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The Social Origins of Language

By Daniel Dor

Presents a new theoretical framework for the origins of human language and sets key issues in language evolution in their wider context within biological and cultural evolution


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Preposition Placement in English: A Usage-Based Approach

By Thomas Hoffmann

This is the first study that empirically investigates preposition placement across all clause types. The study compares first-language (British English) and second-language (Kenyan English) data and will therefore appeal to readers interested in world Englishes. Over 100 authentic corpus examples are discussed in the text, which will appeal to those who want to see 'real data'


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Free access to several Brill linguistics journals, such as Journal of Jewish Languages, Language Dynamics and Change, and Brill’s Annual of Afroasiatic Languages and Linguistics.


Academic Paper


Title: Is there cross-language modulation when bilinguals process number words?
Author: Pedro Macizo
Institution: Universidad de Granada
Author: Amparo Herrara
Institution: Universidad de Murcia
Author: Daniela Paolieri
Institution: Universidad de Granada
Author: Patricia Román
Institution: Universidad de Granada
Linguistic Field: Language Acquisition; Psycholinguistics
Subject Language: German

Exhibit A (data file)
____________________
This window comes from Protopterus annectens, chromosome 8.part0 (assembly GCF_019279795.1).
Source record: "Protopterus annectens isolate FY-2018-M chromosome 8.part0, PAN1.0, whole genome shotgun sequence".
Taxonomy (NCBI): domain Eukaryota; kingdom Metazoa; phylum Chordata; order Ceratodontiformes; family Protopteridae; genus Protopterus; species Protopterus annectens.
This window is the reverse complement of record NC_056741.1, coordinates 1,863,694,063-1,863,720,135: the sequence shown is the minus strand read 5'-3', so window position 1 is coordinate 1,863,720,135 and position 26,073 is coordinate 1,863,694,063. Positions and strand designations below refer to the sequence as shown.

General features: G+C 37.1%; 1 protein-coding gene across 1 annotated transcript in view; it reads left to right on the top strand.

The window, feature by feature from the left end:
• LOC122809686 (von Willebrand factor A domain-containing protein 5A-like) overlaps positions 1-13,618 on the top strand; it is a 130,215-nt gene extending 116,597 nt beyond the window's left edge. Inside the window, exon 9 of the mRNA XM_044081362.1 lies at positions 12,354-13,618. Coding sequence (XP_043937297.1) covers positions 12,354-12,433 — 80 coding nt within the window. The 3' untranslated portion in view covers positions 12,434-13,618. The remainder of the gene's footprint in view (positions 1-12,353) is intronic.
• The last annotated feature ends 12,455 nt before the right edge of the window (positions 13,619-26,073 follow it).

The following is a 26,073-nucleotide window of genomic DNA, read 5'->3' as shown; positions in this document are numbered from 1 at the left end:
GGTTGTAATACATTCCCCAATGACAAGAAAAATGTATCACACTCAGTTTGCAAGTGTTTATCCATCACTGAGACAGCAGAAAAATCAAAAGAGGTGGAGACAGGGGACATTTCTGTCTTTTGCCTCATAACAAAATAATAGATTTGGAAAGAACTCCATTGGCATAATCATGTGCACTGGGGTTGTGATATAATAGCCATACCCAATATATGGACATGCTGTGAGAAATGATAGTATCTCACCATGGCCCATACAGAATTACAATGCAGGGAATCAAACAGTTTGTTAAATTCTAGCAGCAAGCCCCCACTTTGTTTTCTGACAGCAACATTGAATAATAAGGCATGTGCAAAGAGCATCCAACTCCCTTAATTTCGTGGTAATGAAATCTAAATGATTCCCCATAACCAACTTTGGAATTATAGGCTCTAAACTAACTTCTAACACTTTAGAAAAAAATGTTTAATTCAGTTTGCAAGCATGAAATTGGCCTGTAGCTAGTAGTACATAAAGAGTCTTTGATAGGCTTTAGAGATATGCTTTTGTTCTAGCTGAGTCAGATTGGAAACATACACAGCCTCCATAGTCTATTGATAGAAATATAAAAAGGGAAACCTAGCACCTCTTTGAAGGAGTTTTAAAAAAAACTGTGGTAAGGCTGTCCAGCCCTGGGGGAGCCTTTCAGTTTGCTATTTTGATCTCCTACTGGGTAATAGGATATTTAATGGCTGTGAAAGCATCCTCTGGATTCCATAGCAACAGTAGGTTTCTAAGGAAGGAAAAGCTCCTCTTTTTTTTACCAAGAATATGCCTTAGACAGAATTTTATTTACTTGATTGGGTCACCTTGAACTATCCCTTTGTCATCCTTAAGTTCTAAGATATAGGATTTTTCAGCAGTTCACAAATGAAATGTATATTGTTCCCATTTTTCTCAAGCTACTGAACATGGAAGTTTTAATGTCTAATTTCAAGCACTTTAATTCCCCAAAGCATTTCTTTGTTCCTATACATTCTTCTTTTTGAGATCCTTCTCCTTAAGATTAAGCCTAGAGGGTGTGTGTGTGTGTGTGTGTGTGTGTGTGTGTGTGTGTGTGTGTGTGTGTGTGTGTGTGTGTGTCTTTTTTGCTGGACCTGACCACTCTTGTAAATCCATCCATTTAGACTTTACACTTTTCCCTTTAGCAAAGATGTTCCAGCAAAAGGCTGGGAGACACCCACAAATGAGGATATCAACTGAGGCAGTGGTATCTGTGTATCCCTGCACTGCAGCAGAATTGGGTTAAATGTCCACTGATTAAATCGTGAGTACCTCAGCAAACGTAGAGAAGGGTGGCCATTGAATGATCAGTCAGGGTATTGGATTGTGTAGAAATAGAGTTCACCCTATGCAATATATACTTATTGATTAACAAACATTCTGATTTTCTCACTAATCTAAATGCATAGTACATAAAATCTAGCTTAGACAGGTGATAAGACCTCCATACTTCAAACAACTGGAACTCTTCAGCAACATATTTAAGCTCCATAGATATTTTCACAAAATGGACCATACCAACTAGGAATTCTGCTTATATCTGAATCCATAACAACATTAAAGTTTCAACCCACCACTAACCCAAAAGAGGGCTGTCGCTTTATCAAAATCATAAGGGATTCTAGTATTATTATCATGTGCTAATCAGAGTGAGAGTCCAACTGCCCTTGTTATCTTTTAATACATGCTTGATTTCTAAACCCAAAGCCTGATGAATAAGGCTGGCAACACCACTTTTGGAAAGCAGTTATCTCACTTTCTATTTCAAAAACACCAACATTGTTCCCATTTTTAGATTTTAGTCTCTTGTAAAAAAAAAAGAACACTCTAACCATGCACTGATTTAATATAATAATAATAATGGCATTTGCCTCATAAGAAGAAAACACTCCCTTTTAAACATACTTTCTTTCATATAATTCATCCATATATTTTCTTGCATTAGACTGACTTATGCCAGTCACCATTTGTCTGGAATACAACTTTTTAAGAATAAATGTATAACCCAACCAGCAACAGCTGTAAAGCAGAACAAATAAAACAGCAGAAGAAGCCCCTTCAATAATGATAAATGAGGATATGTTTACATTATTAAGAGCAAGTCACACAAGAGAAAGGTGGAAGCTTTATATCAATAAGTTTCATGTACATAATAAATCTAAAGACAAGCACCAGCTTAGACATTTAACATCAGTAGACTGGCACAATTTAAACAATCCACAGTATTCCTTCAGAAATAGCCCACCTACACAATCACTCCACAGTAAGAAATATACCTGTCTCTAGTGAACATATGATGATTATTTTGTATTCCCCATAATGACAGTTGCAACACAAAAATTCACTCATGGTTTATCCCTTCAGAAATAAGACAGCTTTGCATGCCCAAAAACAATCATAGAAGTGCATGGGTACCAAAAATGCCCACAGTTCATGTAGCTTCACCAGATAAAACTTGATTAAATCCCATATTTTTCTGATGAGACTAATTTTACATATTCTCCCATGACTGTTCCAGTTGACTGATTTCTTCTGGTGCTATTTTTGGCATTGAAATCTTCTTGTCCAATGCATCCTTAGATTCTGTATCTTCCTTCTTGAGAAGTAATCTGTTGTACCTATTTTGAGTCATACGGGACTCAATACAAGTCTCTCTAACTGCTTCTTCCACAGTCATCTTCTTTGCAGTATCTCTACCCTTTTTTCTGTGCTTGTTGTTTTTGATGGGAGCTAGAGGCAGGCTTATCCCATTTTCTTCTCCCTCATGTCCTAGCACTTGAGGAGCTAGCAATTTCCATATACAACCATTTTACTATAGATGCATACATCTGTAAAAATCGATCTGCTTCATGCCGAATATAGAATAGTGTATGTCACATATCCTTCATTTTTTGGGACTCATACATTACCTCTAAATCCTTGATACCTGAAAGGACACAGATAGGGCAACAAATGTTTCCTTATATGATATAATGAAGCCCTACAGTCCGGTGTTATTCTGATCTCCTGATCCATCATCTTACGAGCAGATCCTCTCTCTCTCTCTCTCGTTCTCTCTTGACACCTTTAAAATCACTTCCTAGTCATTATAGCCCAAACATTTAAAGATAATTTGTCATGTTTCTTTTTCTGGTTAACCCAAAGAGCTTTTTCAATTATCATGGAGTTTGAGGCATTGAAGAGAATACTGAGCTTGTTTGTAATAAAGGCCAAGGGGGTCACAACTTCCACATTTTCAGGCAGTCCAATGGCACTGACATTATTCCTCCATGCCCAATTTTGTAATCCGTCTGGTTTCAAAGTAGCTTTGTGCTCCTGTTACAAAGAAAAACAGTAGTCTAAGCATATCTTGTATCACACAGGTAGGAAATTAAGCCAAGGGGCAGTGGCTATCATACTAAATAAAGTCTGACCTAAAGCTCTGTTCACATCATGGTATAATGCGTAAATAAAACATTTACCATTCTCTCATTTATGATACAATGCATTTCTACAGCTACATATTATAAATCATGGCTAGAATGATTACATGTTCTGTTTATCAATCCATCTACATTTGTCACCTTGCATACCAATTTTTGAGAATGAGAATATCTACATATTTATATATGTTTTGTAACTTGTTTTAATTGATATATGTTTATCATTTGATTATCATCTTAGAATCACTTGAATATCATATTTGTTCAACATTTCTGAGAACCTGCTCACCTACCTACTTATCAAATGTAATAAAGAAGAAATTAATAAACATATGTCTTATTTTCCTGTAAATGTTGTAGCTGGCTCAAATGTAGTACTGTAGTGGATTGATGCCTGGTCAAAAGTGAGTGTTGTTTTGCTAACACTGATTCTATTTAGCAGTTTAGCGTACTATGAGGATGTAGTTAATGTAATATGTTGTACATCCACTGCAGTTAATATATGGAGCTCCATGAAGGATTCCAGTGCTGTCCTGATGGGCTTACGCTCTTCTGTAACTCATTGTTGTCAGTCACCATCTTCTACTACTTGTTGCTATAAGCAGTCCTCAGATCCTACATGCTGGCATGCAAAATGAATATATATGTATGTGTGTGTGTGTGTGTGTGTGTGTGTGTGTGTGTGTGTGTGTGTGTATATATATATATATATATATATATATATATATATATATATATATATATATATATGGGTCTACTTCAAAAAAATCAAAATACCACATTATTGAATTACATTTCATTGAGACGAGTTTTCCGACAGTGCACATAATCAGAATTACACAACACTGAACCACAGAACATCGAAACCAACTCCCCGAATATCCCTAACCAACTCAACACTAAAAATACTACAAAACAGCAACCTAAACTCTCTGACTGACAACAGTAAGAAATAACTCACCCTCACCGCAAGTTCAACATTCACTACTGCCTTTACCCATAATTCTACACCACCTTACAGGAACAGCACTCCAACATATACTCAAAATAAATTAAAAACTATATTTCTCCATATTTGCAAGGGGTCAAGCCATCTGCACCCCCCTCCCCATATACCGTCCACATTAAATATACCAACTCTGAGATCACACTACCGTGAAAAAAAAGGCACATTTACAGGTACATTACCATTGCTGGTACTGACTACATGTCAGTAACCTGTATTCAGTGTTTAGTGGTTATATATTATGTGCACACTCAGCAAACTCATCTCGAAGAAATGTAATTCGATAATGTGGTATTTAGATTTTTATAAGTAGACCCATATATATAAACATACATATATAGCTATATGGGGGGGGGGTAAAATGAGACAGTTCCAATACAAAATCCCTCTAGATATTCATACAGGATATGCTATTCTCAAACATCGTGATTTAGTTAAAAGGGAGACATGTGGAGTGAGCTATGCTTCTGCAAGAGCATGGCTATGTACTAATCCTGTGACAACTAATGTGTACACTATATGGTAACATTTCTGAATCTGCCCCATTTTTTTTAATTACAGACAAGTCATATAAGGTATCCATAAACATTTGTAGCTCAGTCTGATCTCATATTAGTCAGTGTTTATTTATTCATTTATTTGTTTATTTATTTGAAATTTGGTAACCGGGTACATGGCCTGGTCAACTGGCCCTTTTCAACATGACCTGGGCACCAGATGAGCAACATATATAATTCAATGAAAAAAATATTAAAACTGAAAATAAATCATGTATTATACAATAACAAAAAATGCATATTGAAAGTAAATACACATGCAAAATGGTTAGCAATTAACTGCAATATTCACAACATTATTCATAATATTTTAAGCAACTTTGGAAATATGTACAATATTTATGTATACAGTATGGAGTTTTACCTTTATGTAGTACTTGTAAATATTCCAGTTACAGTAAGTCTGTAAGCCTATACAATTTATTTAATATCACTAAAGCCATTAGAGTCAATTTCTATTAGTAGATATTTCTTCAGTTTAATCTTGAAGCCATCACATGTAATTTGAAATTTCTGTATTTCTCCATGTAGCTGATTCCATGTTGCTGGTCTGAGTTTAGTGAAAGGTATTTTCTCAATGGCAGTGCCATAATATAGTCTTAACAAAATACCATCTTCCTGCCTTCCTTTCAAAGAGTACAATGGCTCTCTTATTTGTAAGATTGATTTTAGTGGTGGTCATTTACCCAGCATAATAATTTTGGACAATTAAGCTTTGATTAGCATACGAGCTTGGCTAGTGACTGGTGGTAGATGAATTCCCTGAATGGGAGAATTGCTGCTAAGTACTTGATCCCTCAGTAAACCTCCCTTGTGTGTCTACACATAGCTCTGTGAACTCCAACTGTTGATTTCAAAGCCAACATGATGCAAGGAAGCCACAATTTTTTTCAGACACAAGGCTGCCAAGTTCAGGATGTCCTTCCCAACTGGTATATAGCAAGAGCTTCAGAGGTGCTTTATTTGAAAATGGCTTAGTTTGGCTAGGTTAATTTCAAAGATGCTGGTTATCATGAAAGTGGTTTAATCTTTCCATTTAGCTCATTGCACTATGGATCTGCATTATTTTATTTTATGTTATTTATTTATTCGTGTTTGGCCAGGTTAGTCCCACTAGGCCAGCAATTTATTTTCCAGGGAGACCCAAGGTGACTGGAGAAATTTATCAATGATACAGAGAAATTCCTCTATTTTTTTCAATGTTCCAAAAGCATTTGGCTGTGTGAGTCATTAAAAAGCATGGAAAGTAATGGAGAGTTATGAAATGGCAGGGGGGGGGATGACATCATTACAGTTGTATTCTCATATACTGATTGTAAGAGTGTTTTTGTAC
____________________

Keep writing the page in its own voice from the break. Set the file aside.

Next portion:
Italian
Abstract: This study explores the possibility of cross-language activation when bilinguals process number words in their first language (Italian) and their second language (German). Italian monolinguals (Experiment 1), German monolinguals (Experiment 2), and Italian/German bilinguals (Experiment 3) were required to decide the larger of two number words while the unit–decade compatibility effect was examined. For compatible trials the decade and unit comparisons lead to the same response (e.g., 24–67), whereas for incompatible trials the decade and unit comparisons lead to different responses (e.g., 27–64). The regular unit–decade compatibility effect was significant when bilinguals and monolinguals performed the comparison in German. However, this effect was not found when bilinguals and monolinguals performed the task in Italian. In addition, the decade distance played a major role when bilinguals processed in their first language, whereas the unit distance was more important when they worked in their second language. These results indicate that the processing of number words in one language is not modulated by the way bilinguals process number words in their alternative language.

CUP at LINGUIST

This article appears in Applied Psycholinguistics Vol. 31, Issue 4, which you can read on Cambridge's site or on LINGUIST .



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